Regardless of what level you’re at in a business, everyone wants to fit in. But when you’re at the top of the company, it may seem like a given that’s easy – it’s not always the case though, especially as a woman, detailed Connellan. “Being authentic is really important because it’s exhausting if you’re not,” she said. “For women that are trying to progress their careers in what’s traditionally been thought of as ‘a man’s world’, things are changing. I learnt very early on not to try bother talking about football. Rather than trying to engage that way, [I thought] ‘Could I find something we have in common?’ That could be what’s on Netflix or where you’ve been on holiday.”

Keep looking ahead

Despite how much positivity one exudes, not every day is going to be sunshine and rainbows. “You’re going to have bad days – sometimes things don’t go to plan, you don’t do things as well as you could have done or somebody else does something not as well as they could have and you need to pick up the pieces, but that’s life,” Connellan opined.

Resilience is key when those challenges crop up and you need to look at the bigger picture and keep your eyes on the prize. “You have to learn from that [problem] and then leave it behind,” she continued. “If a CEO isn’t looking forward to where they’re going and articulating why they’re going there and why people should come with them on that journey, then everybody else will look backwards as well and not come with you. It’s a really important part of being a CEO to pick yourself when something doesn’t go well, learn from it as much as you can and move on.”

Standing in the spotlight

While you may have once been able to go about your business in your local town previously, that changes when you lead the C-suite. “It’s a strange thing,” James started. “I live in a village in Hampshire and, all my career, nobody has given any interest in what I do, why I do it or whether I’m any good at it. All they know is my husband is at home and I go to the city. The moment you become CEO, it’s public property. It’s not just who you are and what you do, but the way you do it.”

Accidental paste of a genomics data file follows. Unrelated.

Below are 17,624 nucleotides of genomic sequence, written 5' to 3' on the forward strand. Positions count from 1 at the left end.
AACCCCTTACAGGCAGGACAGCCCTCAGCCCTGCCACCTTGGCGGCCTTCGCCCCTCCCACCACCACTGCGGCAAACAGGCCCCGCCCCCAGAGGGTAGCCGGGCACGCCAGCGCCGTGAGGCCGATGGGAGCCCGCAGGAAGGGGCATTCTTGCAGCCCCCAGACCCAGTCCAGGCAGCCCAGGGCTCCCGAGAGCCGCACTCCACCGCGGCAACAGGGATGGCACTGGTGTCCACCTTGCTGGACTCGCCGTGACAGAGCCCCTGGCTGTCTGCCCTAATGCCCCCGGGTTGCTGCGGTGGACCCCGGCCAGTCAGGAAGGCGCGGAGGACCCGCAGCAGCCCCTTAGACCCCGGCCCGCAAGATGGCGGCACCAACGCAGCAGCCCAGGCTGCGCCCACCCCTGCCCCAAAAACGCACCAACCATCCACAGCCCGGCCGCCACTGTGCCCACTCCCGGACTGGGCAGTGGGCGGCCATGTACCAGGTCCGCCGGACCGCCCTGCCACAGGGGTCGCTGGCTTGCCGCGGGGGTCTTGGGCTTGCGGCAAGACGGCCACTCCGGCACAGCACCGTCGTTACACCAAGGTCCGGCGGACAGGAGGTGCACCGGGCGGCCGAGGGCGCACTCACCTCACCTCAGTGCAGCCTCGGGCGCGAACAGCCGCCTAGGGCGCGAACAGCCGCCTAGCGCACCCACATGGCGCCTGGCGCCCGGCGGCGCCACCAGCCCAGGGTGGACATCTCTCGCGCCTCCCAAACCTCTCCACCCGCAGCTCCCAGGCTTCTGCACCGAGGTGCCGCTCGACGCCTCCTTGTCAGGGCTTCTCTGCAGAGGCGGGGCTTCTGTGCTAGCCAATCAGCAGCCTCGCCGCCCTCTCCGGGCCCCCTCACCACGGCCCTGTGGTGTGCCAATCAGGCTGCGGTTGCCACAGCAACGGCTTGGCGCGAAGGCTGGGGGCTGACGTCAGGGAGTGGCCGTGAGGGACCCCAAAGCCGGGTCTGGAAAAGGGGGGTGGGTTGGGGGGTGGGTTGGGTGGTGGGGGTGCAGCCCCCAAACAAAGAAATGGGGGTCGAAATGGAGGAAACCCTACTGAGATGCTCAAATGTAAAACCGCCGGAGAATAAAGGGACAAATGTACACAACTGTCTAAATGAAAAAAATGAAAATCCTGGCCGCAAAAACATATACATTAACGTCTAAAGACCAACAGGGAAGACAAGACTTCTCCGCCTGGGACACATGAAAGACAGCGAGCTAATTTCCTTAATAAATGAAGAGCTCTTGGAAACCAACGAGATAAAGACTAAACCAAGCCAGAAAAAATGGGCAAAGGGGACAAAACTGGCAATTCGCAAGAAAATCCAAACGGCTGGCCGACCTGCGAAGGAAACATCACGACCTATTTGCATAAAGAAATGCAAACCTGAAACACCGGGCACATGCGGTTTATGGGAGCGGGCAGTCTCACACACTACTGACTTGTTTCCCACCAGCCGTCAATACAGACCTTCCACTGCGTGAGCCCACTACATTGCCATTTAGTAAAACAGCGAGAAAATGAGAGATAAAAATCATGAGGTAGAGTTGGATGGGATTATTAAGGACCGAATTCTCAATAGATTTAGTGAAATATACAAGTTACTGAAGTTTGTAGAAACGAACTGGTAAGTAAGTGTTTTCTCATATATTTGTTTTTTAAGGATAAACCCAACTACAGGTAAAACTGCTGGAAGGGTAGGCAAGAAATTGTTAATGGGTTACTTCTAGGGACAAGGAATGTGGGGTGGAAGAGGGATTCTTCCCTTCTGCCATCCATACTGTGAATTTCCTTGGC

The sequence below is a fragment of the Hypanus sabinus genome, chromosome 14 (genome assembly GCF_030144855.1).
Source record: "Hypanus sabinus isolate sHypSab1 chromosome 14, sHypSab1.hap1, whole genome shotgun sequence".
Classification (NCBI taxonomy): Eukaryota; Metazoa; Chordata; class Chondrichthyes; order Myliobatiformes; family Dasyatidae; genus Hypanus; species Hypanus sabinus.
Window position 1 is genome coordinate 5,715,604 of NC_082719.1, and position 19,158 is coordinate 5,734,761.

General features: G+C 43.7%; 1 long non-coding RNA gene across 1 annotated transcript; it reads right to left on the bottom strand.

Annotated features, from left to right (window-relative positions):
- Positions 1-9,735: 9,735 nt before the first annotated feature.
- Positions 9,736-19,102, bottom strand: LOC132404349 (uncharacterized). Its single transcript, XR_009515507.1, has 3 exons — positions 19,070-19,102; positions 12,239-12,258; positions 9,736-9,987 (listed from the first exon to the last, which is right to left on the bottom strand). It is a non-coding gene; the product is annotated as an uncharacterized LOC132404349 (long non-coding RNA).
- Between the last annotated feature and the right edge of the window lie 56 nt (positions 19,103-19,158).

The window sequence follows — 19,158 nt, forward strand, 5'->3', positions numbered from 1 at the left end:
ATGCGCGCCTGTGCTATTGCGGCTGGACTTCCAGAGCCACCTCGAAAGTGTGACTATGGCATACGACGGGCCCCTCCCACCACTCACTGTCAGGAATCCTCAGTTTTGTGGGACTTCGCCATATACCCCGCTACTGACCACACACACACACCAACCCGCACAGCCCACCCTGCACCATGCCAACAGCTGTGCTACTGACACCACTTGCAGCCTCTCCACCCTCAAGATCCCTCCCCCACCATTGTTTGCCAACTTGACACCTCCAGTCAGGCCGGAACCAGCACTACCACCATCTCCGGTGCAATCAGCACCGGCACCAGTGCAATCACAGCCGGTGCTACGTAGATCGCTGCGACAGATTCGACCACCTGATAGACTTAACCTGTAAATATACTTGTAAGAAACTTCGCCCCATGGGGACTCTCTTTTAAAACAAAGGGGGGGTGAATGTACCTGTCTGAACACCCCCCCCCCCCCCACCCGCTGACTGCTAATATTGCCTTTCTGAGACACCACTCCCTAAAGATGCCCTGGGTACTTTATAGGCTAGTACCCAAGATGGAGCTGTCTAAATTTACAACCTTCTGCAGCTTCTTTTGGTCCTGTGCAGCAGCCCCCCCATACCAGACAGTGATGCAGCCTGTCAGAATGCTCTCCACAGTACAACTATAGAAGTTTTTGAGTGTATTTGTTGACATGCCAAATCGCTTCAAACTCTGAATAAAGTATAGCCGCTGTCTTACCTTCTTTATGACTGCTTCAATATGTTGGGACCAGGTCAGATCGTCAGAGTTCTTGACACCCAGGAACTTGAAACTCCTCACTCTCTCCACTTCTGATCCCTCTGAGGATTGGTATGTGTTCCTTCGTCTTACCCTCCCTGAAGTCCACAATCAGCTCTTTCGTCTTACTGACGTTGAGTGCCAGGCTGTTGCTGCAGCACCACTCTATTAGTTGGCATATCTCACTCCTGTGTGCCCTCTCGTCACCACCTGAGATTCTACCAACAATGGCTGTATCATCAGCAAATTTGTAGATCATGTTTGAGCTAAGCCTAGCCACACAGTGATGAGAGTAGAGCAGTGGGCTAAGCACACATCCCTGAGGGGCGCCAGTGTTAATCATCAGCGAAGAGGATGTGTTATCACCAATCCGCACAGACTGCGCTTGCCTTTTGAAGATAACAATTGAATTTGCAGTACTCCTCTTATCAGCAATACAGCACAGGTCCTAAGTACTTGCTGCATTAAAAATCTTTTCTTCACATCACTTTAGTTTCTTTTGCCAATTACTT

Building on Connellan’s point about authenticity, James was in full agreement and said it’s key for a couple of reasons. “Firstly, it’s really exhausting to pretend to be something you’re not,” she said. “But also, on the agenda of today, if I want to create an environment that’s inclusive, where people can bring all of themselves to work, then the first thing I need to do is bring all of me to work. So, it’s very important they know who I am, what I stand for and what my life’s like, so that in reality whatever their life is bringing, they can bring that into work.”

Prepare for the worst

Being in charge means making tough choices, so you need to stand behind them no matter what. “It sounds dreadful, but you have to be prepared to be fired,” James said frankly. “That’s the thing when you get here [to this level], it’s a point where I’m going to do what I think is right. And I’ll take advice and listen, but you have to do what you think is right, even if it has consequences.”

But the good outweighs the bad

While everyone’s experiences will be different and the job of CEO will undoubtedly come with many challenges, Connellan also added that any issues are more than evened out – calling the post “a real privilege”. “There aren’t many roles that really allow you to create an environment where others can flourish and have the opportunity to shape the broader agenda,” she noted. “So, when you put all of that together, the benefits of being in these roles far outweigh the challenges of being in the spotlight.”

By Zen Terrelonge@Zen Terrelonge